What Is Eczema

What Is Eczema?

Eczema. We all seem to either have it, have experienced it, or know someone close to us that has. There is a lot of sometimes contradictory and just plain wrong information going around about this disease and how to manage it, but knowing the symptoms, and having an idea of how it can affect you, can sometimes be half the battle.

Eczema, also known as atopic dermatitis, is the most commonly diagnosed inflammatory skin disease in the world, and can affect up to 3% of adults and 20% of children1. It has no known cure. While it can last into adulthood in some instances, many cases may improve or clear during childhood2. Yet it can be traumatic- physically and emotionally- for sufferers and their families. The pain and discomfort in children with eczema is plain to see, yet the emotion of seeing your child suffer can take a toll on parents too. What’s more, eczema also puts a huge strain on the healthcare industry as a whole3.

Understanding the Skin

As eczema is a disorder of the skin, a basic understanding of how the skin functions is important. Your skin, which is the body’s largest organ, is also its first line of defence to the outside world. It is made up of three main layers: the hypodermis (deepest layer), the dermis (middle layer) and the epidermis (upper layer). The outermost layer of the epidermis, the stratum corneum, forms the protective skin barrier between the inner body and the outer world4.

A properly working stratum corneum is important for maintaining the skins function as a protective barrier and stopping allergens and irritants from entering the body, but is equally important for preventing the loss of crucial moisture from the skin to the outside world. If your skin barrier is not working properly, this can lead to the development or worsening of many conditions, including eczema5.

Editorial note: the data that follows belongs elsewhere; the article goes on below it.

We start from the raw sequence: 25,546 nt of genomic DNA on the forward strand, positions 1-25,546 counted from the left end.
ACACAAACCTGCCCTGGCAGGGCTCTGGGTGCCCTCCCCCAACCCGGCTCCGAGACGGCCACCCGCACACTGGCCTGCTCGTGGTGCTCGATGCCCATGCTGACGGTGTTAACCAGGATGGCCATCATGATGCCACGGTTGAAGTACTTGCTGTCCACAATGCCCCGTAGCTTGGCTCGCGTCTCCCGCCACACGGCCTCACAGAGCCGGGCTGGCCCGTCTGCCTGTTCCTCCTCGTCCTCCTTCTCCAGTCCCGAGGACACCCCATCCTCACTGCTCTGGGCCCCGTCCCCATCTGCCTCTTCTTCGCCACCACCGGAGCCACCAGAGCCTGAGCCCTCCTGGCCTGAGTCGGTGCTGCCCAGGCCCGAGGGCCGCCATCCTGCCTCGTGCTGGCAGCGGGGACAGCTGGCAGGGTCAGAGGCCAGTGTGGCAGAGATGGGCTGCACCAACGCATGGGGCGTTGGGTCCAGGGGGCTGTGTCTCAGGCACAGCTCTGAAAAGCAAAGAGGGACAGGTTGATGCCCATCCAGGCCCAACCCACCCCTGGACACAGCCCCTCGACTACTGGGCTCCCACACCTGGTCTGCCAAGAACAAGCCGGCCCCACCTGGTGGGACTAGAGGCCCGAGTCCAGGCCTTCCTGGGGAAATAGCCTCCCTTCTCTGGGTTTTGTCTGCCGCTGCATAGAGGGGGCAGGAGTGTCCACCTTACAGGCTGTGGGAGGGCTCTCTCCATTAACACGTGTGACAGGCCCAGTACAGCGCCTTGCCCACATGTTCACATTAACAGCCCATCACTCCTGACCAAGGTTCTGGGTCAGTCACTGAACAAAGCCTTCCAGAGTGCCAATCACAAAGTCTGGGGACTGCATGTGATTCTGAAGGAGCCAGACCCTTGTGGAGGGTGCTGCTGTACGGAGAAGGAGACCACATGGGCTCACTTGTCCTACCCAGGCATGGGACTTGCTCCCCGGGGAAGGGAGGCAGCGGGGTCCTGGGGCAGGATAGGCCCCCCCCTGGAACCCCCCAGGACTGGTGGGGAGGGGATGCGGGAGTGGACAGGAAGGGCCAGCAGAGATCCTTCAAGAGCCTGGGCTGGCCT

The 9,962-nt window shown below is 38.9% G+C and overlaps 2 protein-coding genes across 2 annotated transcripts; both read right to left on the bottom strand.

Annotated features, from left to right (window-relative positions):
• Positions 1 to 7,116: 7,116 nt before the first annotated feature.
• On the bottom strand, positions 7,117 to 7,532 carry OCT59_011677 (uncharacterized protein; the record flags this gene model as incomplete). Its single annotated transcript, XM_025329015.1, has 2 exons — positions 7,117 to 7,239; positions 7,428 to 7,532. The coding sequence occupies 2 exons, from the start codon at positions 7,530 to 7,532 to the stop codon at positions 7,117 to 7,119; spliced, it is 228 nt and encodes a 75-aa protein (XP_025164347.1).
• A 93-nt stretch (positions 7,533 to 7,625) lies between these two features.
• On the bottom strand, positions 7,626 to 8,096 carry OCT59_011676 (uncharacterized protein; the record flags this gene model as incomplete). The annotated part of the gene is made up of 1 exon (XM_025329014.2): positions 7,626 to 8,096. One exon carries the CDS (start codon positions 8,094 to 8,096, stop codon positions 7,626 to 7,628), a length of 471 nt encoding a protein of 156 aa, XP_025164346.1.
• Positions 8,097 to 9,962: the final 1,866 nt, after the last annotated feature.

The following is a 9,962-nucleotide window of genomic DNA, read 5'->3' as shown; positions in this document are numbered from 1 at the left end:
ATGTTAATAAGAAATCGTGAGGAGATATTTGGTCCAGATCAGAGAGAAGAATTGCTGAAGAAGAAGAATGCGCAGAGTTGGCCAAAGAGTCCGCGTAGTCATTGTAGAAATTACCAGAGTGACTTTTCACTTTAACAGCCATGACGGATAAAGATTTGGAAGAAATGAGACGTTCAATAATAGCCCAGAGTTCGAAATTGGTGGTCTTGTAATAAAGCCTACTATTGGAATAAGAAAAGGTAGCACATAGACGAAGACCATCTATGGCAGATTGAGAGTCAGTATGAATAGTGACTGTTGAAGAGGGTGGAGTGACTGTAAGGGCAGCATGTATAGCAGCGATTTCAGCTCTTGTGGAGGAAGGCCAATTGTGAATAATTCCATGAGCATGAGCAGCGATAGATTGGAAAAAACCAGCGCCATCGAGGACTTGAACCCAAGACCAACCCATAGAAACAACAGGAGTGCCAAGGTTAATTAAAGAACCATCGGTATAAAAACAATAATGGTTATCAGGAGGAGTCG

The Symptoms and Physical Effects of Eczema

While we don’t completely know the exact causes of eczema, we do know the classic symptoms: intense itch that doesn’t go away6,7 and inflamed, dry and scaly skin in areas such as the joints8. In children, we typically see eczema symptoms on the face, scalp and the arms and legs, whereas symptoms usually only involve areas such as the elbow joints and behind the knees in late-childhood or adult eczema9.

People with eczema also tend to be more prone to skin infection, as irritants and allergens can more easily take advantage of the damaged skin barrier and weakened immune function10. As the skin is also dryer with eczema, people tend to scratch more, which damages their skin barrier and, in a vicious cycle, worsens dryness, itching and scratching. This sequence of events is commonly termed the “itch-scratch cycle”11,12.

The Emotional Effects of Eczema

In addition to all the physical effects mentioned above, eczema and the itch-scratch cycle can have severe emotional and psychological effects. Anxiety and depression are often linked with eczema, and these conditions also tend to be worse if the eczema itself is severe13. The itch-scratch cycle can also have other effects too: sleep quality can be noticeably impacted as you toss and turn trying to get comfortable at night, making it harder to function properly at work or school14. As if that isn’t bad enough, infants with eczema may experience issues with early development around touch, which could have a negative impact on their emotional and/ or physical development15.